A History of Interstate Commerce Part 2: Rebels Without a Clause

The Articles of Confederation, which preceded the Constitution, lacked a Commerce Clause. The federal government had no power to regulate commerce among the states. That was a problem, because different states put up protective barriers against each other, and even used separate currencies. Having incurred tremendous debt from the revolutionary war, revenue-hungry states levied high duties on goods from neighboring states in an attempt to amass more revenue.

States with good ports, such as Virginia and New York, were able to exploit those without them. Connecticut even taxed imports from Massachusetts at a higher rate than from Great Britain! As a result, interstate commerce was severely limited, states developed commercial rivalries instead of friendships, and border quarrels began arising throughout the nation. Alexander Hamilton, among others, feared that the “unbridled spirit” of enterprise would ignore dubious state trade regulations, and that such violations would “naturally lead to outrages, and these to reprisals and wars.”

To address these concerns, the framers of the constitution granted the federal government the power to “regulate commerce… among the several states.” This power was solely remedial. It was meant to ensure that interstate commerce occurred under the natural, or regular conditions of free trade; fixed, clear, and predictable rules that do not benefit some parties at others’ expense. It was not meant to grant the federal government itself the power to meddle. In a February 13, 1829 letter to Joseph C. Cabell, James Madison wrote:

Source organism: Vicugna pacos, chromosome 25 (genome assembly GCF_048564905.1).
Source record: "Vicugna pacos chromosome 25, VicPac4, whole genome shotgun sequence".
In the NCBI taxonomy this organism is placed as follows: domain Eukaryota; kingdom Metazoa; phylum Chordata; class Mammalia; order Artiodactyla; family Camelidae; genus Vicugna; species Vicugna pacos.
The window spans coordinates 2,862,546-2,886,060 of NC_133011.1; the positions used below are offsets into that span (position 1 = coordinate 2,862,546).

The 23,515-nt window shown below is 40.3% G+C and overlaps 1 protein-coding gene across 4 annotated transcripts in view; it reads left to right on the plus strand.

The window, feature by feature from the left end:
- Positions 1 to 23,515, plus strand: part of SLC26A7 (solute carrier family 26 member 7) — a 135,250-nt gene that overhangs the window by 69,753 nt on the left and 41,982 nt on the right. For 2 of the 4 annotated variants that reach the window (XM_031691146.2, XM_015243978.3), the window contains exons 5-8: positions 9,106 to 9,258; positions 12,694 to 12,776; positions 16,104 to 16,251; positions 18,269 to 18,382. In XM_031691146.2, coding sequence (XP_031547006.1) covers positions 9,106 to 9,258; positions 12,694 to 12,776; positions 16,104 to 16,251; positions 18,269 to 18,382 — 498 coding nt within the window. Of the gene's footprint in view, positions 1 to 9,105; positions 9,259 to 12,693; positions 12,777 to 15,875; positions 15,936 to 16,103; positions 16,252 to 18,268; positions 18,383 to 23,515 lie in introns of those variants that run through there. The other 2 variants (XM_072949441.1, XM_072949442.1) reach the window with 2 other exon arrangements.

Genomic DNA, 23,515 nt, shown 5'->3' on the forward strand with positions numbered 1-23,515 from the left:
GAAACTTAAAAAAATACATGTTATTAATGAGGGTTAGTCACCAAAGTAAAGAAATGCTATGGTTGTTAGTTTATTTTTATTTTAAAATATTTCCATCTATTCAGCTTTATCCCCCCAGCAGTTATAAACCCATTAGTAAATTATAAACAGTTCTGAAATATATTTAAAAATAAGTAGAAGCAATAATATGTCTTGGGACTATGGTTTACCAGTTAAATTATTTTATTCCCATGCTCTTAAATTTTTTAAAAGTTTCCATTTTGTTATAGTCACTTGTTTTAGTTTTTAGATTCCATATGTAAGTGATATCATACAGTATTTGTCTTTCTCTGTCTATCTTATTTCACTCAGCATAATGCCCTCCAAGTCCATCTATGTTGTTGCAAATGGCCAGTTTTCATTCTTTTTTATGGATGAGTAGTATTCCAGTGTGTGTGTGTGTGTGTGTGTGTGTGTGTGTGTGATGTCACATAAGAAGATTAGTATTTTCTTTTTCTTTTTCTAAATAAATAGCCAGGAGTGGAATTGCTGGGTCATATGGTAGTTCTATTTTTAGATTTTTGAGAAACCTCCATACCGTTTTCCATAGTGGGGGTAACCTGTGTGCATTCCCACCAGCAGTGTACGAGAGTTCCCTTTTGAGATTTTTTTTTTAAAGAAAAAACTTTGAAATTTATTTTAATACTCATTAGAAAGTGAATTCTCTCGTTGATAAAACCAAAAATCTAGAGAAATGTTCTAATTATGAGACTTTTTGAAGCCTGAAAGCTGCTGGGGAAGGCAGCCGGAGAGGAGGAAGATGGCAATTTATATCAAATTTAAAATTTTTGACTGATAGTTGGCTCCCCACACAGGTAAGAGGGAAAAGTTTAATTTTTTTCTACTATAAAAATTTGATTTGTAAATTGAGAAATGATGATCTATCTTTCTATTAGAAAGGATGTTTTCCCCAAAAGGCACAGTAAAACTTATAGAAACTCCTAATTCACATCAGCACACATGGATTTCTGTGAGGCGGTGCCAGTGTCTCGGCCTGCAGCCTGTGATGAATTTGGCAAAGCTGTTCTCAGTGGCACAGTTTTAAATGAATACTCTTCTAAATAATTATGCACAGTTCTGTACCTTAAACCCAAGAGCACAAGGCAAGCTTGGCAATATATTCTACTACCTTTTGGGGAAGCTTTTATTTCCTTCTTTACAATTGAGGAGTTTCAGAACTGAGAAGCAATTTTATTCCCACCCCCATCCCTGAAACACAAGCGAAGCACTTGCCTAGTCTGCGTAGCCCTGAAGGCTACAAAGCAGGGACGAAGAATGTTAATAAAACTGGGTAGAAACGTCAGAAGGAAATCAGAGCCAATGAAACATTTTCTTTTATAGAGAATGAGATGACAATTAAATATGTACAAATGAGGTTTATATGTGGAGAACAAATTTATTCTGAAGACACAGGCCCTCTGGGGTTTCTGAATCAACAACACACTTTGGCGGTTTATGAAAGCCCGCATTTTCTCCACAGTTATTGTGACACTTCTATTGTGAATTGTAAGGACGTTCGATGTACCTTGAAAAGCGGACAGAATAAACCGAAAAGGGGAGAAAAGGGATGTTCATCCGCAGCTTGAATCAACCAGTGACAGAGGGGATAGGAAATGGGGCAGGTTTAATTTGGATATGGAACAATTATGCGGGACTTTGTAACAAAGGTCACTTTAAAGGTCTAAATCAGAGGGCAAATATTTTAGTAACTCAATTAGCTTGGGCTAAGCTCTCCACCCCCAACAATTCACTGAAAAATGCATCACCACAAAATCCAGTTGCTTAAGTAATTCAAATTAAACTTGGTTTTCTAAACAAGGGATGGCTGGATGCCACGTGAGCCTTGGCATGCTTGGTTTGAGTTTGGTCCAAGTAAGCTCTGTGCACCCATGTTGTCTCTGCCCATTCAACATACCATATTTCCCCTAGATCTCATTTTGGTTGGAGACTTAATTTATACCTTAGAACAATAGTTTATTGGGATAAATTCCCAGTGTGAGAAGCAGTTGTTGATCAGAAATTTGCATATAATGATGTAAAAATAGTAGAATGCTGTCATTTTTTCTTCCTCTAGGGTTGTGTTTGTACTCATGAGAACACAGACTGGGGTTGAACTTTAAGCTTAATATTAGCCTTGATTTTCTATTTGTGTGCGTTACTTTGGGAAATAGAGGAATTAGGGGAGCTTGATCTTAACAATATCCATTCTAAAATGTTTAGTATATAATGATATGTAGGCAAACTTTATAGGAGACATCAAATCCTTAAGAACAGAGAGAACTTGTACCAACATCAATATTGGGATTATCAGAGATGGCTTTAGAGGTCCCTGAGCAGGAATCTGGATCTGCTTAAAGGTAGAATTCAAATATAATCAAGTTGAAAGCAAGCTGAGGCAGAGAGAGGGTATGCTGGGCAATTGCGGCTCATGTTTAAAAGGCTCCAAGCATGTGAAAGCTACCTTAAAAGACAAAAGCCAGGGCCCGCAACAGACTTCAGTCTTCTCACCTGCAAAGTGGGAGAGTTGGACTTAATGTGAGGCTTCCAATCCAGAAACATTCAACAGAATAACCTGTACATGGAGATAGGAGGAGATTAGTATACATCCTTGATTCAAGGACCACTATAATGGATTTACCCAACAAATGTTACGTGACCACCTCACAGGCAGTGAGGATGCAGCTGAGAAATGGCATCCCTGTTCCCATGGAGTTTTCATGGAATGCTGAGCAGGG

[I]t is very certain that [the commerce clause] grew out of the abuse of the power by the importing States in taxing the non-importing, and was intended as a negative and preventive provision against injustice among the States themselves, rather than as a power to be used for the positive purposes of the General Government, in which alone, however, the remedial power could be lodged.

In his analysis of original sources, Georgetown law professor Randy Barnett notes that of the 34 times that the term “commerce” appears in James Madison’s notes on the Constitutional Convention, not once could the term be interpreted to mean anything broader than “trade” or “exchange.” Barnett also examined the Federalist Papers, in which the term “commerce” appears 63 times. Again, not once was it used to refer to anything other than trade or exchange.

It is clear from an investigation of original sources that the Commerce Clause was never meant to imply congressional power to muck around in anything that could rationally be said to have a substantial effect on the national economy. Instead, the clause grants Congress the power to regulate, i.e., to make commerce regular. That means the federal government’s job is simply to create the conditions under which private trade can happen on free and equal terms — otherwise known as free trade.

So how did we get from there to the expansive and nebulous meaning of the commerce clause that the Supreme Court uses today? My next post will attempt an answer.

For more, see my first post of this series.